AudioQuest is a tweaker – if AudioQuest can improve a product, or introduce a better tool for your business, that’s what they will do.
Almost 20 years ago, AudioQuest introduced the first models of the Flat Rock Series of speaker cables: Slate, Bedrock, Granite and Gibraltar. Over the next couple of decades these models saw many improvements, and eventually new model names in order to codify those many improvements.
Along the way, dealers asked audioquest to bring the value and effectiveness of cables optimized both for Full-Range and for Single-BiWire to a wider audience — and so AQ designed a series of similar concept models, but smaller and less expensive – using the in-house bridge name “Rockettes” for smaller Rocks. The series name evolved to simply Rocket, and in honor of a very famous Oldsmobile, Rocket 88 became the top model.
Another half-generation later, and AQ heard the drumbeat of dealers asking for speaker cables which would meet the same practical mandate of being optimized both for Full-Range and for Single-BiWire, but at yet lower prices — and which must be easy for the consumer, store or integrator to prepare themselves.
Preparing Rocket 11 and 22 for Full-Range is simple – there is no braid to cut back and dress, no breakouts, no legs or pants – and of course the cables are CL3 and FT4 certified.
Strip the PVC jacket and inner insulation, put the 2 red conductors together, put the 2 black conductors together, insert in the amp’s and speaker’s connectors, and play music. Or, better yet, insert the bare ends into AQ SureGrip 100 Series or 300 Series Banana Plugs or Spade Lugs.
Preparing Rockets 11 and 22 for BiWiring is as quick and easy as for Full-Range – at the “amplifier” end put the two red conductors together and the two black conductors together as with Full-Range (see above ). At the “speaker” end use one red conductor for positive treble, one black conductor for negative treble, one red conductor for positive bass and one black conductor for negative bass.
BiWiring is a tremendous advantage when the speaker allows. A speaker’s crossover includes a high-pass filter sending energy to the tweeter or midrange + tweeter, and a low-pass filter sending energy to the woofer. A BiWirable speaker simply allows separate outside access to the different filter networks.
The big sonic advantage of BiWiring comes from the large magnetic fields associated with the bass not modulating the treble cable. This is akin to taking the waves (bass) out of the water while you (the treble) are trying to swim. The bass isn’t helped by BiWiring, but it sure sounds that way because the bass harmonics and all the treble are significantly less distorted.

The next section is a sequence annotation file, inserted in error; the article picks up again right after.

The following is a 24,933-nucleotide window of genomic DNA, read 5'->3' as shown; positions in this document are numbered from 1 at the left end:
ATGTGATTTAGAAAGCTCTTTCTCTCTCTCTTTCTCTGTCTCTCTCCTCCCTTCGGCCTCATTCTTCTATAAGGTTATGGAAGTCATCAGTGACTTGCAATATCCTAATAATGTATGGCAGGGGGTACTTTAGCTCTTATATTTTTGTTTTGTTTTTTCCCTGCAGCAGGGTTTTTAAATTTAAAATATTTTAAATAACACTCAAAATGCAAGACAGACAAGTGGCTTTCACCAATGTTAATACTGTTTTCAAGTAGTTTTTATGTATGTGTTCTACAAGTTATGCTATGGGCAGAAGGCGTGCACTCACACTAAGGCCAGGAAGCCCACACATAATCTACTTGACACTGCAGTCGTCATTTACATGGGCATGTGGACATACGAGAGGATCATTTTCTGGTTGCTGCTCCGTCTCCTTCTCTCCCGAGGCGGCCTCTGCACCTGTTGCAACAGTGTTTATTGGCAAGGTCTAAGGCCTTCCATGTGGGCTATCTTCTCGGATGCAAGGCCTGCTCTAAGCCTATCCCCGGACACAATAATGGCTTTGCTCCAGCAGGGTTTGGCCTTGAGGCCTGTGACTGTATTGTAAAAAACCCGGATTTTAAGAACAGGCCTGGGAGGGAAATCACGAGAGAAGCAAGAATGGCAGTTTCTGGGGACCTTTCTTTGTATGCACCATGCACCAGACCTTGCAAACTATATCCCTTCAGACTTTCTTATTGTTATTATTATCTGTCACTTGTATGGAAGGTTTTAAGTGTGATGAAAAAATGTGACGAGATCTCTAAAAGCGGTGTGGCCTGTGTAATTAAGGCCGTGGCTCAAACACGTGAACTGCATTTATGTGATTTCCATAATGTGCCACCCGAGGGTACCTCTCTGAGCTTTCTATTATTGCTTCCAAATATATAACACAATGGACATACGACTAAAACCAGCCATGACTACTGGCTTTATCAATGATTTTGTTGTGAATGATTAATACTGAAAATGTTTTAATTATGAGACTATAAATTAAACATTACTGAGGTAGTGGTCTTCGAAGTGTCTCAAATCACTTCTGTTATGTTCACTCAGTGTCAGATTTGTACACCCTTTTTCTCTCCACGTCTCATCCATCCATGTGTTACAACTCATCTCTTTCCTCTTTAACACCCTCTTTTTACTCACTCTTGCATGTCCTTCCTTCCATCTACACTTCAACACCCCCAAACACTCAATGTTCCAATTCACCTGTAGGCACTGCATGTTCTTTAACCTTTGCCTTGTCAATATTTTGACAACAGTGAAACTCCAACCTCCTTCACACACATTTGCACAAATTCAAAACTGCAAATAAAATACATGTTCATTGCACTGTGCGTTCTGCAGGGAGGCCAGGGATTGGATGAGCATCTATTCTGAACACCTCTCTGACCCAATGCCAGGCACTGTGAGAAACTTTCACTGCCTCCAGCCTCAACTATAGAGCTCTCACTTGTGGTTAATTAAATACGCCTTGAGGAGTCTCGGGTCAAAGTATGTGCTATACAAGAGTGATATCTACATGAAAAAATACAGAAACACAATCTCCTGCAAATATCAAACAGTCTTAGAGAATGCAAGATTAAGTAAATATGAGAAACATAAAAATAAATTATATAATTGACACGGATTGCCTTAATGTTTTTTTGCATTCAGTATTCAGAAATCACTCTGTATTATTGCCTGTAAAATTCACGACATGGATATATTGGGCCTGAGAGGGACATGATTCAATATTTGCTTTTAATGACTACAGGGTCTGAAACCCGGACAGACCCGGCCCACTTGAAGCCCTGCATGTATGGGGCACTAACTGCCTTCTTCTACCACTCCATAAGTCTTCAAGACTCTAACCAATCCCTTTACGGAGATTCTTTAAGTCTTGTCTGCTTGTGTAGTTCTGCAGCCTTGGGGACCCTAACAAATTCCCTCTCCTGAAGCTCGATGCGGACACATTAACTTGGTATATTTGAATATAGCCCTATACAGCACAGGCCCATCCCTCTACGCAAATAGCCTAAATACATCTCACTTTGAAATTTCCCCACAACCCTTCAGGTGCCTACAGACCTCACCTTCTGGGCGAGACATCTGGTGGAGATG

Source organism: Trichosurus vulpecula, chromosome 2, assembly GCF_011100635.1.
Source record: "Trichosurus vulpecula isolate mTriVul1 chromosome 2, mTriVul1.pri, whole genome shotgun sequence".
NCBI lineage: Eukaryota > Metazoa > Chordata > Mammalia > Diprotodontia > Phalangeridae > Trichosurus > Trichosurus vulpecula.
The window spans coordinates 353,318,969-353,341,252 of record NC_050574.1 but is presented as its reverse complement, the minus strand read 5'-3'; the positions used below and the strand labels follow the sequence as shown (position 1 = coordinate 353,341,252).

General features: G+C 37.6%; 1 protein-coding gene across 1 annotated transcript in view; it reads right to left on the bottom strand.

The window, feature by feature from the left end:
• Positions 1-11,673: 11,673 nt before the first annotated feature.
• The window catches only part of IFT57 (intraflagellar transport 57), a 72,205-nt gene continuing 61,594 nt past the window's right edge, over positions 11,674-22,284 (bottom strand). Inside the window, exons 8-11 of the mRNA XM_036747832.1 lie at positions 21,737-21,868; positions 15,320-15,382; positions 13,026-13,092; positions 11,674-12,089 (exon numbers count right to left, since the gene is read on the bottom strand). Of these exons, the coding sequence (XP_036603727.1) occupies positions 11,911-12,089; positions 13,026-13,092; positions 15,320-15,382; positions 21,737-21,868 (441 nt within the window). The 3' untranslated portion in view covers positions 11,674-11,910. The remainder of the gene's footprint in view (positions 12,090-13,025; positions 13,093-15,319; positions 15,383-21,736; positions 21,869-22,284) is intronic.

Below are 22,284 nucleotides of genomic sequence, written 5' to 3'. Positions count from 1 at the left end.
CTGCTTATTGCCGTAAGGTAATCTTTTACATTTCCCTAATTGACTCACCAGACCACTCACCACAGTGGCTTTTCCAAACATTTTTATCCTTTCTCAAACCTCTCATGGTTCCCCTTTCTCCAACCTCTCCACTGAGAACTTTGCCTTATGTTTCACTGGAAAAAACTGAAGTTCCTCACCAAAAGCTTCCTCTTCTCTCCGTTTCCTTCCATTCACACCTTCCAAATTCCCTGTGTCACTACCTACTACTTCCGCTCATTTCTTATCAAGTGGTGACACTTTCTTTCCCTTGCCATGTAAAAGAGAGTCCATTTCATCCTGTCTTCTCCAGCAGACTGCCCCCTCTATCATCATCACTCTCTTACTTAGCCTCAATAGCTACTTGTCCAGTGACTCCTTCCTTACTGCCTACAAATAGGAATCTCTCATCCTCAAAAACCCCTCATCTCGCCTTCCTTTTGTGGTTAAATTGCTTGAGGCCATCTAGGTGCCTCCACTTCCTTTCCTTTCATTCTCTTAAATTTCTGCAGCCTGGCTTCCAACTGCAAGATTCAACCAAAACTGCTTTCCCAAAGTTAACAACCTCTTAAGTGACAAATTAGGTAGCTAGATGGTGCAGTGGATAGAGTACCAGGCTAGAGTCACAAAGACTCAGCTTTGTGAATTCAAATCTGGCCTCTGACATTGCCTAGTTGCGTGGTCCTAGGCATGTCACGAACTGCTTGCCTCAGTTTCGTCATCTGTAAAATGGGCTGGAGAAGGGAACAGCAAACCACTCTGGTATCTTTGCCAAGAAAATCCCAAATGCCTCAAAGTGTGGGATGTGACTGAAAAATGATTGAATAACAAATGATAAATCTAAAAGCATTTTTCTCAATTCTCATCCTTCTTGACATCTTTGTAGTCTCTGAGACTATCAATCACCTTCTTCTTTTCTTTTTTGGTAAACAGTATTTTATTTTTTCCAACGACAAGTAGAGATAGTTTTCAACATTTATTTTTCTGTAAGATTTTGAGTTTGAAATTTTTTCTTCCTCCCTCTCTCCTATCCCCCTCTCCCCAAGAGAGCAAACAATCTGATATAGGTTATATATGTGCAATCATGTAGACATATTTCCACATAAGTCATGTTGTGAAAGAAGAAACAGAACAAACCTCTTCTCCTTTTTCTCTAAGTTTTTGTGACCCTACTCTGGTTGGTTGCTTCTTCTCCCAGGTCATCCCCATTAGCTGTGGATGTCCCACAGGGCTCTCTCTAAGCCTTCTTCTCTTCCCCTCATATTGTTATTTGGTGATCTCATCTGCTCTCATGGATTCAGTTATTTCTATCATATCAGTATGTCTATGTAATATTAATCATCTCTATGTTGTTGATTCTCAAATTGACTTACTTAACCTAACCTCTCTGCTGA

The most common reason people don’t take advantage of this obvious audible improvement is the cost of buying twice as many cables – but with properly designed cables, BiWiring using the same or less money will always yield better sound. The story is not about how much money to spend, but about how to get the best sound for the money – though of course confidence in value does lead to higher value sales.
Rockets 11 and 22 use Semi-Solid True-Concentric Conductors for the first time. AQ has been bragging about the tremendous advantages of Concentric conductors for years. In addition to the superior Long-Grain Copper used in G2, X2, Q2 and the SLiP cables, and controlling directionality — the concentric arrangement of the strands is why these cables sound so clearly superior to other seemingly similar cables.
“True-Concentric” is an industry standard term for when each layer of strands in a concentric conductor is spiraled in the opposite direction from the layer below, eliminating the lines of contact between the layers, and increasing contact pressure at the points of contact. The downside is much more machine time and higher cost – the upside is better sound you can hear.
Rocket 11 uses AudioQuest’s long-proven Long-Grain Copper (LGC), while the slightly larger conductors in Rocket 22 use an extremely effective blend of LGC and Perfect-Surface Copper (PSC).
Skin-effect causes the sonic signature of a concentric conductor to be almost entirely the signature of the metal used for the outermost layer. True-Concentric construction significantly furthers this beneficial effect by dramatically increasing layer autonomy.